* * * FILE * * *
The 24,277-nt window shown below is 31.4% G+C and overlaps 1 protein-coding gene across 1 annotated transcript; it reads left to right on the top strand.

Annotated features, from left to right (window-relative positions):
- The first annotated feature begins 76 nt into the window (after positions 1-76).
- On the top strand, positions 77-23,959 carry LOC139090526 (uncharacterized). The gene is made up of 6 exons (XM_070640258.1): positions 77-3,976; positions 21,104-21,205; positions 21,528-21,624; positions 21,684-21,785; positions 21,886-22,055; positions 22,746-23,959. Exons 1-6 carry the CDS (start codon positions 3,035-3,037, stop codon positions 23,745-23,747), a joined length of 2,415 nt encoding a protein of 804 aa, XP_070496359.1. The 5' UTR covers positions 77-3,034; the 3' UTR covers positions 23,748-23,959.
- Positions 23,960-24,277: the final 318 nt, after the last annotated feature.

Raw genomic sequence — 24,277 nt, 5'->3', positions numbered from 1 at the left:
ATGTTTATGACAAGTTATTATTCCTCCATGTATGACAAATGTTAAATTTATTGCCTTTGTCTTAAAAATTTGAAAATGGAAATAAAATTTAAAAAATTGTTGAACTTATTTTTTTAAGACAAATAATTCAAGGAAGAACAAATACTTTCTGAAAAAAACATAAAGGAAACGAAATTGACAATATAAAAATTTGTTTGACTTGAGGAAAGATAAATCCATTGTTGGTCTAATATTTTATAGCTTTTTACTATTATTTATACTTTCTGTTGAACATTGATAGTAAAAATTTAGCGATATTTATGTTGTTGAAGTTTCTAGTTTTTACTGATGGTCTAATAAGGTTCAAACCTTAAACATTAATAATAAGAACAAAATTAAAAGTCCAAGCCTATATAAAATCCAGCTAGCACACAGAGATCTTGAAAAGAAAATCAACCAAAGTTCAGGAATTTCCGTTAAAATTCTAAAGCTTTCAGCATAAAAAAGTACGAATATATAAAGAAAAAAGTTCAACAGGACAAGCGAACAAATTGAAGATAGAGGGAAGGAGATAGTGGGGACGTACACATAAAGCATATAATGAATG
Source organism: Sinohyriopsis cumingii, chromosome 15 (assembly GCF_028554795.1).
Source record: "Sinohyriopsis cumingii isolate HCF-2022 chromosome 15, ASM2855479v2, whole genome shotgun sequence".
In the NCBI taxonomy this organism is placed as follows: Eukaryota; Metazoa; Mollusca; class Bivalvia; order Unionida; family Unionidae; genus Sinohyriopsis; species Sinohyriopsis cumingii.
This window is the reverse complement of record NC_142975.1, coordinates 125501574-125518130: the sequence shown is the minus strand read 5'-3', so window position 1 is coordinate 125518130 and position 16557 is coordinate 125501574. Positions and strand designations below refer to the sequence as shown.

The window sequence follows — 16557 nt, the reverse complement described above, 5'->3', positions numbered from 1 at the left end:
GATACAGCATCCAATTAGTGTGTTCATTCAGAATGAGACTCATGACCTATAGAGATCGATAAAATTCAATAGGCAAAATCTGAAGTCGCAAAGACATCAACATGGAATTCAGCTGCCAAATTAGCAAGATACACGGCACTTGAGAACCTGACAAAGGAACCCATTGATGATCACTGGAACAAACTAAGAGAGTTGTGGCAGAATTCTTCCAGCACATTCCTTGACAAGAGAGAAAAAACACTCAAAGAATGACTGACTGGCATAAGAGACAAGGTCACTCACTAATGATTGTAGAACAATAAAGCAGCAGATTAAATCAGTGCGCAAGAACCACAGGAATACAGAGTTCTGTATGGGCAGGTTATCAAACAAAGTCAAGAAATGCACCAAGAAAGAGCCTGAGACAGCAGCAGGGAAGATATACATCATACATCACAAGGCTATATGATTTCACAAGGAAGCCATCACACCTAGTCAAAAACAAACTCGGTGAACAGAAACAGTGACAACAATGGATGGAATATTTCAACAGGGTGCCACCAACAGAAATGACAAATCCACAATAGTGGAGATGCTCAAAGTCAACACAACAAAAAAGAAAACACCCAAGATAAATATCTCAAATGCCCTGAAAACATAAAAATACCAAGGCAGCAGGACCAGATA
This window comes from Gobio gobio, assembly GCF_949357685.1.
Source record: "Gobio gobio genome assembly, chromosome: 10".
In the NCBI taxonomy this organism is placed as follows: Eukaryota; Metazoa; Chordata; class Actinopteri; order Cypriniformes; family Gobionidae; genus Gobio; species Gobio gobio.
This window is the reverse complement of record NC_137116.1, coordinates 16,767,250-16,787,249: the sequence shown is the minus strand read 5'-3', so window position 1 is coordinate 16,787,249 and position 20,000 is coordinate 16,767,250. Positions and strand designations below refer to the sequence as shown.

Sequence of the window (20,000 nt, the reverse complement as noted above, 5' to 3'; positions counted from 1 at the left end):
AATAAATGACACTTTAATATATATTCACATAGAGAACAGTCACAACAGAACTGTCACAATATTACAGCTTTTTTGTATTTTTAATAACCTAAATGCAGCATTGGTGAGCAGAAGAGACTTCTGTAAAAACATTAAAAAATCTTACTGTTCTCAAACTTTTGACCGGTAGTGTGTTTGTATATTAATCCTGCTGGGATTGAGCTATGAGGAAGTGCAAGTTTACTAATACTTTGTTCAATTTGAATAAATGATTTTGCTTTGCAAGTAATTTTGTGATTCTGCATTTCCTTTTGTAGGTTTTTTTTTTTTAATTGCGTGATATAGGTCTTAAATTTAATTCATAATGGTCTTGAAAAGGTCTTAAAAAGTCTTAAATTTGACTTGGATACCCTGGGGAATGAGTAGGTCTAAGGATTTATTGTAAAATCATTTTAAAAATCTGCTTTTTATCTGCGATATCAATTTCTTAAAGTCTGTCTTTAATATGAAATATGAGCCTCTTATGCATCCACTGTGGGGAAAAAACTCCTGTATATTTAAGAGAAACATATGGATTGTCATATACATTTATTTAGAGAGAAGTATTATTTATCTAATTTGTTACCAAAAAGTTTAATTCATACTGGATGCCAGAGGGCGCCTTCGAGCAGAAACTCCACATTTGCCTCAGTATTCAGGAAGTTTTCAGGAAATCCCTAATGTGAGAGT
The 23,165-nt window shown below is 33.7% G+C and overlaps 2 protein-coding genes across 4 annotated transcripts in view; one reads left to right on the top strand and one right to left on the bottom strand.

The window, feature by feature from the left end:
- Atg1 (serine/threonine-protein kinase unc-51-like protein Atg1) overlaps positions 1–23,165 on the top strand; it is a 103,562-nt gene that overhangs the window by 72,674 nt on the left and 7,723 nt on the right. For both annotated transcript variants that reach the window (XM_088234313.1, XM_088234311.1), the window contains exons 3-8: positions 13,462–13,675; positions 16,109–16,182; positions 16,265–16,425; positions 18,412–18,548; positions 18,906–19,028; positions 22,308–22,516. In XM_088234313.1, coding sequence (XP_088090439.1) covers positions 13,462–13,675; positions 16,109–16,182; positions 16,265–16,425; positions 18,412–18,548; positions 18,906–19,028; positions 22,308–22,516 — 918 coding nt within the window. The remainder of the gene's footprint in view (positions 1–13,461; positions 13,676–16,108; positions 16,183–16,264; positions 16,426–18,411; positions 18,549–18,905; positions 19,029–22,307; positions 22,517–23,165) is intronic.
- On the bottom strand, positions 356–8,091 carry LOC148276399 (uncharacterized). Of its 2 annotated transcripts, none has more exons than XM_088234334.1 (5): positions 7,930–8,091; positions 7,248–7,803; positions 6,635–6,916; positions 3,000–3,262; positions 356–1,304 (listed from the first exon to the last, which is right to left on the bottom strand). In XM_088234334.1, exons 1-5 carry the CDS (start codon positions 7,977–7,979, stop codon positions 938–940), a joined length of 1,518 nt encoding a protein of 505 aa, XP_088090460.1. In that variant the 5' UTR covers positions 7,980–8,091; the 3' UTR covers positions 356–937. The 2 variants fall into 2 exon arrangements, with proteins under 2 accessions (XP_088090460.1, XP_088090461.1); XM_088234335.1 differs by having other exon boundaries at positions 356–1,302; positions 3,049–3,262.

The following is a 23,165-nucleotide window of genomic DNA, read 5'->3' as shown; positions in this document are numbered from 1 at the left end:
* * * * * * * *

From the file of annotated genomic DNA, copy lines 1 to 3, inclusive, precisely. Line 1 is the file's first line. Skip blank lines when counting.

The 24,277-nt window shown below is 31.4% G+C and overlaps 1 protein-coding gene across 1 annotated transcript; it reads left to right on the top strand.

Annotated features, from left to right (window-relative positions):
- The first annotated feature begins 76 nt into the window (after positions 1-76).